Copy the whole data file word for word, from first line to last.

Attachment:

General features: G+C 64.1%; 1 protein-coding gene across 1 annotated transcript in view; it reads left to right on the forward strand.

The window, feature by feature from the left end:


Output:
General features: G+C 64.1%; 1 protein-coding gene across 1 annotated transcript in view; it reads left to right on the forward strand.

The window, feature by feature from the left end: